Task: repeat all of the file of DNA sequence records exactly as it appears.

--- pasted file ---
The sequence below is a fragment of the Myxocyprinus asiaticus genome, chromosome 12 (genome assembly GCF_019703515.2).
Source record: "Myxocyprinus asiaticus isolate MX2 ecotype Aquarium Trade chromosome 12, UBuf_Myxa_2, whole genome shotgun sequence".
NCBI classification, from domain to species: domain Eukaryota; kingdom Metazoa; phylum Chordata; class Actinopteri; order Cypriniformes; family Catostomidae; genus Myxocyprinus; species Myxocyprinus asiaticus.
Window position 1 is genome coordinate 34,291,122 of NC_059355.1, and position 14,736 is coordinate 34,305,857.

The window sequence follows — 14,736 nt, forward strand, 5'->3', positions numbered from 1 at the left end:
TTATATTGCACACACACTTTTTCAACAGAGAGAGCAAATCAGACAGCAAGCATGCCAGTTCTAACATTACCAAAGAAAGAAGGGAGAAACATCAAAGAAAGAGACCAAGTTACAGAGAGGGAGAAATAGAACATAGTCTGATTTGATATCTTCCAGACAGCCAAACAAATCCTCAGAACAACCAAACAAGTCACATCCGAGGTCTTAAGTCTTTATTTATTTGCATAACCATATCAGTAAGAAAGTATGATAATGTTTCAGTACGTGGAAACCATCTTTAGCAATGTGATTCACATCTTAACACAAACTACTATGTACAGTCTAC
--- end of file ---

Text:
The sequence below is a fragment of the Myxocyprinus asiaticus genome, chromosome 12 (genome assembly GCF_019703515.2).
Source record: "Myxocyprinus asiaticus isolate MX2 ecotype Aquarium Trade chromosome 12, UBuf_Myxa_2, whole genome shotgun sequence".
NCBI classification, from domain to species: domain Eukaryota; kingdom Metazoa; phylum Chordata; class Actinopteri; order Cypriniformes; family Catostomidae; genus Myxocyprinus; species Myxocyprinus asiaticus.
Window position 1 is genome coordinate 34,291,122 of NC_059355.1, and position 14,736 is coordinate 34,305,857.

The window sequence follows — 14,736 nt, forward strand, 5'->3', positions numbered from 1 at the left end:
TTATATTGCACACACACTTTTTCAACAGAGAGAGCAAATCAGACAGCAAGCATGCCAGTTCTAACATTACCAAAGAAAGAAGGGAGAAACATCAAAGAAAGAGACCAAGTTACAGAGAGGGAGAAATAGAACATAGTCTGATTTGATATCTTCCAGACAGCCAAACAAATCCTCAGAACAACCAAACAAGTCACATCCGAGGTCTTAAGTCTTTATTTATTTGCATAACCATATCAGTAAGAAAGTATGATAATGTTTCAGTACGTGGAAACCATCTTTAGCAATGTGATTCACATCTTAACACAAACTACTATGTACAGTCTAC